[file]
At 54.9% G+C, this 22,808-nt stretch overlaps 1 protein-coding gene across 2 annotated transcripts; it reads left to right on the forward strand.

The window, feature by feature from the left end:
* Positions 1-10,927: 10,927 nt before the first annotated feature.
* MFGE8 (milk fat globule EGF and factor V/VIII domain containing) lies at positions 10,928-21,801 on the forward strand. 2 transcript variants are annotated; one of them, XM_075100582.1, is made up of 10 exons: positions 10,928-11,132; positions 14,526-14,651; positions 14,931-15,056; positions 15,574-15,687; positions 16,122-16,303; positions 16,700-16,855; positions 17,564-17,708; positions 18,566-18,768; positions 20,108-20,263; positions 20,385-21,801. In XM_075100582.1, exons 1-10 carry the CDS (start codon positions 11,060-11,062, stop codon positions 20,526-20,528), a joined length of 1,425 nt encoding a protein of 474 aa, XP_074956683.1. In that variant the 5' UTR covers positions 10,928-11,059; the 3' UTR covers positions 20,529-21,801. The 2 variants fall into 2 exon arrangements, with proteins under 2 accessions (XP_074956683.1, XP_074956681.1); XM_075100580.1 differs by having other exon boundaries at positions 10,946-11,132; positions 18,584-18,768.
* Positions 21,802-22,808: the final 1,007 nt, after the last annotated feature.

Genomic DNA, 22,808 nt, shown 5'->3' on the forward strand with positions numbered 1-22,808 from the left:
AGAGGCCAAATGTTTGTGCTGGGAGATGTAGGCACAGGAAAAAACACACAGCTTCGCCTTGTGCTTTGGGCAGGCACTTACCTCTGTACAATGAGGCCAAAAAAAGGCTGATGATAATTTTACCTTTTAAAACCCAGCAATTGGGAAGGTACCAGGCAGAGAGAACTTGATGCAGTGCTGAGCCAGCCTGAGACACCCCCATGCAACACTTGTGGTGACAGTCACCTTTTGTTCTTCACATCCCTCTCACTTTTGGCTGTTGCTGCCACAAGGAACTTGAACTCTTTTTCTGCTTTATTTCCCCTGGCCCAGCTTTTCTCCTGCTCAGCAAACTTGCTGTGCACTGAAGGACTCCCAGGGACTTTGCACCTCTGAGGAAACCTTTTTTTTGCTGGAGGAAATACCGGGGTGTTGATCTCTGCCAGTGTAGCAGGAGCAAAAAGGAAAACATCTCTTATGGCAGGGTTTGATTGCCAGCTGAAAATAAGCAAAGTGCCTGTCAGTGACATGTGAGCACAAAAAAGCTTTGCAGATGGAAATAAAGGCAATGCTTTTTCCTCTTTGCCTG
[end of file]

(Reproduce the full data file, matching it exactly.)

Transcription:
At 54.9% G+C, this 22,808-nt stretch overlaps 1 protein-coding gene across 2 annotated transcripts; it reads left to right on the forward strand.

The window, feature by feature from the left end:
* Positions 1-10,927: 10,927 nt before the first annotated feature.
* MFGE8 (milk fat globule EGF and factor V/VIII domain containing) lies at positions 10,928-21,801 on the forward strand. 2 transcript variants are annotated; one of them, XM_075100582.1, is made up of 10 exons: positions 10,928-11,132; positions 14,526-14,651; positions 14,931-15,056; positions 15,574-15,687; positions 16,122-16,303; positions 16,700-16,855; positions 17,564-17,708; positions 18,566-18,768; positions 20,108-20,263; positions 20,385-21,801. In XM_075100582.1, exons 1-10 carry the CDS (start codon positions 11,060-11,062, stop codon positions 20,526-20,528), a joined length of 1,425 nt encoding a protein of 474 aa, XP_074956683.1. In that variant the 5' UTR covers positions 10,928-11,059; the 3' UTR covers positions 20,529-21,801. The 2 variants fall into 2 exon arrangements, with proteins under 2 accessions (XP_074956683.1, XP_074956681.1); XM_075100580.1 differs by having other exon boundaries at positions 10,946-11,132; positions 18,584-18,768.
* Positions 21,802-22,808: the final 1,007 nt, after the last annotated feature.

Genomic DNA, 22,808 nt, shown 5'->3' on the forward strand with positions numbered 1-22,808 from the left:
AGAGGCCAAATGTTTGTGCTGGGAGATGTAGGCACAGGAAAAAACACACAGCTTCGCCTTGTGCTTTGGGCAGGCACTTACCTCTGTACAATGAGGCCAAAAAAAGGCTGATGATAATTTTACCTTTTAAAACCCAGCAATTGGGAAGGTACCAGGCAGAGAGAACTTGATGCAGTGCTGAGCCAGCCTGAGACACCCCCATGCAACACTTGTGGTGACAGTCACCTTTTGTTCTTCACATCCCTCTCACTTTTGGCTGTTGCTGCCACAAGGAACTTGAACTCTTTTTCTGCTTTATTTCCCCTGGCCCAGCTTTTCTCCTGCTCAGCAAACTTGCTGTGCACTGAAGGACTCCCAGGGACTTTGCACCTCTGAGGAAACCTTTTTTTTGCTGGAGGAAATACCGGGGTGTTGATCTCTGCCAGTGTAGCAGGAGCAAAAAGGAAAACATCTCTTATGGCAGGGTTTGATTGCCAGCTGAAAATAAGCAAAGTGCCTGTCAGTGACATGTGAGCACAAAAAAGCTTTGCAGATGGAAATAAAGGCAATGCTTTTTCCTCTTTGCCTG